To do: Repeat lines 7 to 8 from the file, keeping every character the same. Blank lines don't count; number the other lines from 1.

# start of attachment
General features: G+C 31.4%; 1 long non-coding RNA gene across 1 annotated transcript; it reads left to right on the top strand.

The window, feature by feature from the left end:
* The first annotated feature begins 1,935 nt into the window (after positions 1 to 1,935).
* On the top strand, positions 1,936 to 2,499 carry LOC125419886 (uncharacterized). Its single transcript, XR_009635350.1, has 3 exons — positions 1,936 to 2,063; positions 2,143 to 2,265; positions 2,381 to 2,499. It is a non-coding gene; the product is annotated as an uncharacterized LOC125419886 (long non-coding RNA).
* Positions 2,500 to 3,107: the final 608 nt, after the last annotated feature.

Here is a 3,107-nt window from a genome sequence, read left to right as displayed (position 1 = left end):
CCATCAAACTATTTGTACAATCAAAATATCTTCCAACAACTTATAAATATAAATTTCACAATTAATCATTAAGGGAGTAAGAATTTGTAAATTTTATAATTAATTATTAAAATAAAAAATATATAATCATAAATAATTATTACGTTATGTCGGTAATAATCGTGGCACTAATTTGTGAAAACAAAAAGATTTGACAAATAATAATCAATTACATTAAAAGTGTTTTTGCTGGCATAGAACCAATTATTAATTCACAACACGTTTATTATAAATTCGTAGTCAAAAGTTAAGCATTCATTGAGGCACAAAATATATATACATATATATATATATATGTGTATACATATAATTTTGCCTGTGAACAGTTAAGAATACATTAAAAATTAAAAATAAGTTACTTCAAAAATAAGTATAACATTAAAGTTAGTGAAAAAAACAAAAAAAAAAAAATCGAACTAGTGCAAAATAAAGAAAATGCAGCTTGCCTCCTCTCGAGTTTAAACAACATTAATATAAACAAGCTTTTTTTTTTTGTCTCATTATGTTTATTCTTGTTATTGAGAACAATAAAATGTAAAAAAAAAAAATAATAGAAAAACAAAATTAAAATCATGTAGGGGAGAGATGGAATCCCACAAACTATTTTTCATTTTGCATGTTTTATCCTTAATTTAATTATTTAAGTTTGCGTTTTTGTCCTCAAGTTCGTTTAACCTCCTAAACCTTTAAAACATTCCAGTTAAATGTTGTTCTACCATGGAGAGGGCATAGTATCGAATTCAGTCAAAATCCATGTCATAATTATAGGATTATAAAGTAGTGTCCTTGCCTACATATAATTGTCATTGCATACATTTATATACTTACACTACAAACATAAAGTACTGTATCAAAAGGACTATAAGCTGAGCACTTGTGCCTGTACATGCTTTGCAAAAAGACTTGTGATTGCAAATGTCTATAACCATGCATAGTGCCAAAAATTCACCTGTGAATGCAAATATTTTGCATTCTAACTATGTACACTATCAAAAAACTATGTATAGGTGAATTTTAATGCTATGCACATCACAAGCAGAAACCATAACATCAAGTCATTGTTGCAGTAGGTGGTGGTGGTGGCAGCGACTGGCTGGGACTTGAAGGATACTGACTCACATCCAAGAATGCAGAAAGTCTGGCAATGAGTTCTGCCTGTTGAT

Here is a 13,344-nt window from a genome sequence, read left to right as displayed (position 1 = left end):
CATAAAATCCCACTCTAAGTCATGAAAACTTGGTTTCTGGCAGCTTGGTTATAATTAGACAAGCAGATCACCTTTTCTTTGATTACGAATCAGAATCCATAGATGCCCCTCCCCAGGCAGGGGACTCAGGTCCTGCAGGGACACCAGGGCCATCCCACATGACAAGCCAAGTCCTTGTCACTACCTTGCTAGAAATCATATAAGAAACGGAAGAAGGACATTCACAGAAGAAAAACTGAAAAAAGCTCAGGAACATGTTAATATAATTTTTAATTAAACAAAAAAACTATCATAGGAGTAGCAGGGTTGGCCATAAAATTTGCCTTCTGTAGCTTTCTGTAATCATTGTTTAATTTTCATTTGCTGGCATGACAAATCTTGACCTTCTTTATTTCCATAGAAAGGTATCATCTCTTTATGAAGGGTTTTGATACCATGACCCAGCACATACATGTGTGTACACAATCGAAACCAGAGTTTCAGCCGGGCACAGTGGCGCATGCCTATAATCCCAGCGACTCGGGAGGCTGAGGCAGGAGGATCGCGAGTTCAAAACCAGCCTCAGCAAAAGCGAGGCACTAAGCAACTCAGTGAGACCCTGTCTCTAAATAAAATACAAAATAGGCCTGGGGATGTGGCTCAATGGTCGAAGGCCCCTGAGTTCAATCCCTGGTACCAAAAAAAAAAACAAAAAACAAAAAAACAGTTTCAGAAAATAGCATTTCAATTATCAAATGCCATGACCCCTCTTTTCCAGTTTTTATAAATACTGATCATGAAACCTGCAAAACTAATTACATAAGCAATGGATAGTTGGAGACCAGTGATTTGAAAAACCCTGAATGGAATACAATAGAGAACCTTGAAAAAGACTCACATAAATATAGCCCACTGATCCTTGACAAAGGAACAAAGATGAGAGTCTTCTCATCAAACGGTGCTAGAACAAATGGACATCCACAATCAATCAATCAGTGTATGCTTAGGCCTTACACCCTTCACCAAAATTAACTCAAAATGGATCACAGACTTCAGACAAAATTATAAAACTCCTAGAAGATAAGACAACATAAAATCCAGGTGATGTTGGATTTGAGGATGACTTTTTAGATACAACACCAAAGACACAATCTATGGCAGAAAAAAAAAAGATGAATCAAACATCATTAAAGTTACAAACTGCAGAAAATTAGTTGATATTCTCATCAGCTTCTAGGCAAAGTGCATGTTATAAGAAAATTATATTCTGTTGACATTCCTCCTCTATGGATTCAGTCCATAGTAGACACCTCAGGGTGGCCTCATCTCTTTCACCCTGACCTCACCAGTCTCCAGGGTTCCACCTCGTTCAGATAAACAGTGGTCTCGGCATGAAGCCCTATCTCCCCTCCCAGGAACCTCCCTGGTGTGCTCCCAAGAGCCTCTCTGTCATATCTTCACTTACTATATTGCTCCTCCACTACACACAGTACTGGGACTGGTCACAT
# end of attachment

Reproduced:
CCATCAAACTATTTGTACAATCAAAATATCTTCCAACAACTTATAAATATAAATTTCACAATTAATCATTAAGGGAGTAAGAATTTGTAAATTTTATAATTAATTATTAAAATAAAAAATATATAATCATAAATAATTATTACGTTATGTCGGTAATAATCGTGGCACTAATTTGTGAAAACAAAAAGATTTGACAAATAATAATCAATTACATTAAAAGTGTTTTTGCTGGCATAGAACCAATTATTAATTCACAACACGTTTATTATAAATTCGTAGTCAAAAGTTAAGCATTCATTGAGGCACAAAATATATATACATATATATATATATATGTGTATACATATAATTTTGCCTGTGAACAGTTAAGAATACATTAAAAATTAAAAATAAGTTACTTCAAAAATAAGTATAACATTAAAGTTAGTGAAAAAAACAAAAAAAAAAAAATCGAACTAGTGCAAAATAAAGAAAATGCAGCTTGCCTCCTCTCGAGTTTAAACAACATTAATATAAACAAGCTTTTTTTTTTTGTCTCATTATGTTTATTCTTGTTATTGAGAACAATAAAATGTAAAAAAAAAAAATAATAGAAAAACAAAATTAAAATCATGTAGGGGAGAGATGGAATCCCACAAACTATTTTTCATTTTGCATGTTTTATCCTTAATTTAATTATTTAAGTTTGCGTTTTTGTCCTCAAGTTCGTTTAACCTCCTAAACCTTTAAAACATTCCAGTTAAATGTTGTTCTACCATGGAGAGGGCATAGTATCGAATTCAGTCAAAATCCATGTCATAATTATAGGATTATAAAGTAGTGTCCTTGCCTACATATAATTGTCATTGCATACATTTATATACTTACACTACAAACATAAAGTACTGTATCAAAAGGACTATAAGCTGAGCACTTGTGCCTGTACATGCTTTGCAAAAAGACTTGTGATTGCAAATGTCTATAACCATGCATAGTGCCAAAAATTCACCTGTGAATGCAAATATTTTGCATTCTAACTATGTACACTATCAAAAAACTATGTATAGGTGAATTTTAATGCTATGCACATCACAAGCAGAAACCATAACATCAAGTCATTGTTGCAGTAGGTGGTGGTGGTGGCAGCGACTGGCTGGGACTTGAAGGATACTGACTCACATCCAAGAATGCAGAAAGTCTGGCAATGAGTTCTGCCTGTTGAT

Here is a 13,344-nt window from a genome sequence, read left to right as displayed (position 1 = left end):